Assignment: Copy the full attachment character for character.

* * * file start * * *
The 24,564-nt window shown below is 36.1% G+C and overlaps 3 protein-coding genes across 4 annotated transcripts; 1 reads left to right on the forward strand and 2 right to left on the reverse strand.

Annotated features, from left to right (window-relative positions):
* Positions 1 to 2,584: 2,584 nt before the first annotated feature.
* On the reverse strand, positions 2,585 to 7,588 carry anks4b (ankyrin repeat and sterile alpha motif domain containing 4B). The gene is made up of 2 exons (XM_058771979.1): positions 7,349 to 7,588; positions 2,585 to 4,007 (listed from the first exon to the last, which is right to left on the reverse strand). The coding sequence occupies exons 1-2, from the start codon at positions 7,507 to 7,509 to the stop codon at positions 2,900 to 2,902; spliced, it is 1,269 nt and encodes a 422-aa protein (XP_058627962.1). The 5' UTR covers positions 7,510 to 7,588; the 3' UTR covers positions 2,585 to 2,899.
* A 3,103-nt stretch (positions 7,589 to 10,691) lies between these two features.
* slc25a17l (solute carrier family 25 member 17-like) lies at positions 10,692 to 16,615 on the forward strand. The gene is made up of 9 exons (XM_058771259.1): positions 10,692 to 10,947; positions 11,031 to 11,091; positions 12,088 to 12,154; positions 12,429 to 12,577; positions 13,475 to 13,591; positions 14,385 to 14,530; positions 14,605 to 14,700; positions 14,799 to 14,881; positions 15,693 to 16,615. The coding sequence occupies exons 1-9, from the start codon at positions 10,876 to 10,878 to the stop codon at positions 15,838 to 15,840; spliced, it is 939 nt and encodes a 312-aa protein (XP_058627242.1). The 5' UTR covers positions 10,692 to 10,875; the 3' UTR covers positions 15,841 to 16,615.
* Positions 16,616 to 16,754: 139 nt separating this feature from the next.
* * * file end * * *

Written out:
The 24,564-nt window shown below is 36.1% G+C and overlaps 3 protein-coding genes across 4 annotated transcripts; 1 reads left to right on the forward strand and 2 right to left on the reverse strand.

Annotated features, from left to right (window-relative positions):
* Positions 1 to 2,584: 2,584 nt before the first annotated feature.
* On the reverse strand, positions 2,585 to 7,588 carry anks4b (ankyrin repeat and sterile alpha motif domain containing 4B). The gene is made up of 2 exons (XM_058771979.1): positions 7,349 to 7,588; positions 2,585 to 4,007 (listed from the first exon to the last, which is right to left on the reverse strand). The coding sequence occupies exons 1-2, from the start codon at positions 7,507 to 7,509 to the stop codon at positions 2,900 to 2,902; spliced, it is 1,269 nt and encodes a 422-aa protein (XP_058627962.1). The 5' UTR covers positions 7,510 to 7,588; the 3' UTR covers positions 2,585 to 2,899.
* A 3,103-nt stretch (positions 7,589 to 10,691) lies between these two features.
* slc25a17l (solute carrier family 25 member 17-like) lies at positions 10,692 to 16,615 on the forward strand. The gene is made up of 9 exons (XM_058771259.1): positions 10,692 to 10,947; positions 11,031 to 11,091; positions 12,088 to 12,154; positions 12,429 to 12,577; positions 13,475 to 13,591; positions 14,385 to 14,530; positions 14,605 to 14,700; positions 14,799 to 14,881; positions 15,693 to 16,615. The coding sequence occupies exons 1-9, from the start codon at positions 10,876 to 10,878 to the stop codon at positions 15,838 to 15,840; spliced, it is 939 nt and encodes a 312-aa protein (XP_058627242.1). The 5' UTR covers positions 10,692 to 10,875; the 3' UTR covers positions 15,841 to 16,615.
* Positions 16,616 to 16,754: 139 nt separating this feature from the next.